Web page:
Cracking History

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Researchers recently decoded the “unknown Kushan script,” an enigmatic ancient writing system that has baffled linguists since its discovery in Central Asia in the 1950s, Scientific American reported.

And now, scholars are hopeful that the discovery opens up new possibilities for unraveling the language and history of the Kushan Empire.

In their study, a research team deciphered the text using rock face inscriptions found in northwest Tajikistan in 2022, which contained sections of a known but extinct language called Bactrian.

Lead author Svenja Bonmann explained the decoded script was used to record a previously unknown Middle Iranian language, likely one of the official languages of the ancient Kushan Empire. The empire existed in Central Asia and northwestern India from 200 BCE to 700 CE and co-existed with the Roman Empire at its peak in the second century CE.

Bonmann and her team explained that deciphering the Kushan script was not easy because many texts using the language were likely written on organic materials, such as palm leaves or birch bark, which decomposed over time. But surviving inscriptions on cave walls and ceramics found mainly in present-day Tajikistan, Afghanistan, and Uzbekistan provided valuable clues to the researchers.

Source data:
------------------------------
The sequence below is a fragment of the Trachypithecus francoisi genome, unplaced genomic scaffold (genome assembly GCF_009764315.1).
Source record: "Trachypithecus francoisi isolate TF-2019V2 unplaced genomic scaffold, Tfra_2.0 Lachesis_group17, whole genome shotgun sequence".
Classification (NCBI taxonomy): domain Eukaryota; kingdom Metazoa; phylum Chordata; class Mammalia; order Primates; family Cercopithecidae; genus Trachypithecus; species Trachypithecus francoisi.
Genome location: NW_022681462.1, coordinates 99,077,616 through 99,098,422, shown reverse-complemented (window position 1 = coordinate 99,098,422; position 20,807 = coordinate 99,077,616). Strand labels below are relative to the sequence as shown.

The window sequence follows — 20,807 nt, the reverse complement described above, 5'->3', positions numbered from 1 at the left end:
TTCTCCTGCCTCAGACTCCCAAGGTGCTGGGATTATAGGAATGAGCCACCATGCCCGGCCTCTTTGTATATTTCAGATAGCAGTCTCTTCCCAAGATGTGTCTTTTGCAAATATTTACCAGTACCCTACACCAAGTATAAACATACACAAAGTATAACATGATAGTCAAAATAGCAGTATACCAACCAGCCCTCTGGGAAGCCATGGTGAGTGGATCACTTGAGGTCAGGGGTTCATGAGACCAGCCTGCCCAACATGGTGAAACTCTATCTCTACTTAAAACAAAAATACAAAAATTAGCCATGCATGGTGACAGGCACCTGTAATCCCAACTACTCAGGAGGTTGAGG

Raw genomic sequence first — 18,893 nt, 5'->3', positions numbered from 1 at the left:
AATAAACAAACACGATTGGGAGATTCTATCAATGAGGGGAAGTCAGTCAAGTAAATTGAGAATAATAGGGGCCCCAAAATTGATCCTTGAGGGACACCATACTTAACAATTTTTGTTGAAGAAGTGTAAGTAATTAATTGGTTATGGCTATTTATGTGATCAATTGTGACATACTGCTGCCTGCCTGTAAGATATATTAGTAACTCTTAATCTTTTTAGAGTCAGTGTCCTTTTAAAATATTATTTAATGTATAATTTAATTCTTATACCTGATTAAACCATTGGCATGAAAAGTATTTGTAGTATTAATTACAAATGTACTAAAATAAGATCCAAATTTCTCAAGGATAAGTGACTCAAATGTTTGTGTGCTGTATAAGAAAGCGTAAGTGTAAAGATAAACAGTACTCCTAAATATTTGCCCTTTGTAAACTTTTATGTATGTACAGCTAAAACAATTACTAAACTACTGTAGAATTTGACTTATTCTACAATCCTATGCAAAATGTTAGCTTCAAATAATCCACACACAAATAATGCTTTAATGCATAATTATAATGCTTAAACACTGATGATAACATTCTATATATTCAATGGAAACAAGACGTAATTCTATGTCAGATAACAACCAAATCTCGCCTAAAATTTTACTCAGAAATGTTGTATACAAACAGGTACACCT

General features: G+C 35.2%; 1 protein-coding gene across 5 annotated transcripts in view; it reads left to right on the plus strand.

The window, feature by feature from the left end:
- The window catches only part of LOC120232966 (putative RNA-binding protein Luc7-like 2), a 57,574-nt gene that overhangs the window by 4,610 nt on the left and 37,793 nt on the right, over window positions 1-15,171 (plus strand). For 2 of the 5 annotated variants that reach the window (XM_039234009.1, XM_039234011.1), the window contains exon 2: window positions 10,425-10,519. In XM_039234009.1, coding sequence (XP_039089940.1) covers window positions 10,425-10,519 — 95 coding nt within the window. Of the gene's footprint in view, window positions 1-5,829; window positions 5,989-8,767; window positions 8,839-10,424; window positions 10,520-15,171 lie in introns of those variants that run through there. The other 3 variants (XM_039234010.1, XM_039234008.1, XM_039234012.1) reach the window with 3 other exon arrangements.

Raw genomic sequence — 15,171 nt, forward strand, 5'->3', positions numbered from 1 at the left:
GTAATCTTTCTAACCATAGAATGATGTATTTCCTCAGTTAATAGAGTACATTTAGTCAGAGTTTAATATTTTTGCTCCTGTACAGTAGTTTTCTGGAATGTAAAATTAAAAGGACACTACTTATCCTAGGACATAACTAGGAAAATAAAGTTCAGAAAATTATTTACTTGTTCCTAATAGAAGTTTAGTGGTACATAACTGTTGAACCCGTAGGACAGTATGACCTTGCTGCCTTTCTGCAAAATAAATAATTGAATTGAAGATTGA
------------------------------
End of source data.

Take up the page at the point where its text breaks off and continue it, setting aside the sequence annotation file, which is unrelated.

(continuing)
The recent discovery of bilingual inscriptions in Bactrian helped them decrypt the meaning of the Kushan script. Words referring to the Kushan emperor Vema Takhtu as the “king of kings” were crucial in unlocking the phonetic values of certain characters.

The authors hope to decipher the remaining characters and fully understand the mysterious Kushan script by analyzing more inscriptions.

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